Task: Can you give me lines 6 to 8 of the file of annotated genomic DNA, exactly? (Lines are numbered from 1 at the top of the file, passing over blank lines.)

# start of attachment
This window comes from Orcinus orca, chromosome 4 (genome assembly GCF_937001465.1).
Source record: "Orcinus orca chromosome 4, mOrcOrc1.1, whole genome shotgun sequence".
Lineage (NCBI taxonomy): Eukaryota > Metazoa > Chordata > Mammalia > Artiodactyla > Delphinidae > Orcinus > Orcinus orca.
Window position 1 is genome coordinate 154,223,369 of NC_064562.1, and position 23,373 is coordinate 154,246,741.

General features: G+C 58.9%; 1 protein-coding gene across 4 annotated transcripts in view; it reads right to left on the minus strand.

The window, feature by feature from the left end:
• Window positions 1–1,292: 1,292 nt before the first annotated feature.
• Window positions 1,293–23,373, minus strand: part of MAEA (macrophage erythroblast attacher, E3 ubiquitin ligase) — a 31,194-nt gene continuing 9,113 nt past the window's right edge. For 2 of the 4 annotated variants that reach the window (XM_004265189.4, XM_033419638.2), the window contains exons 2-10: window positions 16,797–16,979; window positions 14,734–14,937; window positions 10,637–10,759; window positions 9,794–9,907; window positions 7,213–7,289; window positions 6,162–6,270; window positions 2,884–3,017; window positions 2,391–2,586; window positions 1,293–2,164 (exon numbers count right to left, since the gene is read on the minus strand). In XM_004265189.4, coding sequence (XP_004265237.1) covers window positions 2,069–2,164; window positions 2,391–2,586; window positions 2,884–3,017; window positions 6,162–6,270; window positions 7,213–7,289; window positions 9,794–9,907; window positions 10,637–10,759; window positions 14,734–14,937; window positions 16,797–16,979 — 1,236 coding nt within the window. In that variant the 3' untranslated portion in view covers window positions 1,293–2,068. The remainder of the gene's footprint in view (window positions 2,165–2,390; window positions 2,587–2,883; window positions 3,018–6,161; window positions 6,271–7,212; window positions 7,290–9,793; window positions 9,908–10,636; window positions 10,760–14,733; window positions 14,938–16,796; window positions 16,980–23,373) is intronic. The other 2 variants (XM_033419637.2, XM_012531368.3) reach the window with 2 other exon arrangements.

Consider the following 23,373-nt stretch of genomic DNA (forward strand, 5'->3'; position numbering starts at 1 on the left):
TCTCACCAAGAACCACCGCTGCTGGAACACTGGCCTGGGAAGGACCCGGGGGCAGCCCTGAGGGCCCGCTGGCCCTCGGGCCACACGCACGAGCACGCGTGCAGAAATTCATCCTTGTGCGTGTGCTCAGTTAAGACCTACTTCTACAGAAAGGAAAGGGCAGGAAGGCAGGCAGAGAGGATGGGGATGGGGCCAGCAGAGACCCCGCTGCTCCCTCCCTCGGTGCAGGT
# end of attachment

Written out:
The window, feature by feature from the left end:
• Window positions 1–1,292: 1,292 nt before the first annotated feature.
• Window positions 1,293–23,373, minus strand: part of MAEA (macrophage erythroblast attacher, E3 ubiquitin ligase) — a 31,194-nt gene continuing 9,113 nt past the window's right edge. For 2 of the 4 annotated variants that reach the window (XM_004265189.4, XM_033419638.2), the window contains exons 2-10: window positions 16,797–16,979; window positions 14,734–14,937; window positions 10,637–10,759; window positions 9,794–9,907; window positions 7,213–7,289; window positions 6,162–6,270; window positions 2,884–3,017; window positions 2,391–2,586; window positions 1,293–2,164 (exon numbers count right to left, since the gene is read on the minus strand). In XM_004265189.4, coding sequence (XP_004265237.1) covers window positions 2,069–2,164; window positions 2,391–2,586; window positions 2,884–3,017; window positions 6,162–6,270; window positions 7,213–7,289; window positions 9,794–9,907; window positions 10,637–10,759; window positions 14,734–14,937; window positions 16,797–16,979 — 1,236 coding nt within the window. In that variant the 3' untranslated portion in view covers window positions 1,293–2,068. The remainder of the gene's footprint in view (window positions 2,165–2,390; window positions 2,587–2,883; window positions 3,018–6,161; window positions 6,271–7,212; window positions 7,290–9,793; window positions 9,908–10,636; window positions 10,760–14,733; window positions 14,938–16,796; window positions 16,980–23,373) is intronic. The other 2 variants (XM_033419637.2, XM_012531368.3) reach the window with 2 other exon arrangements.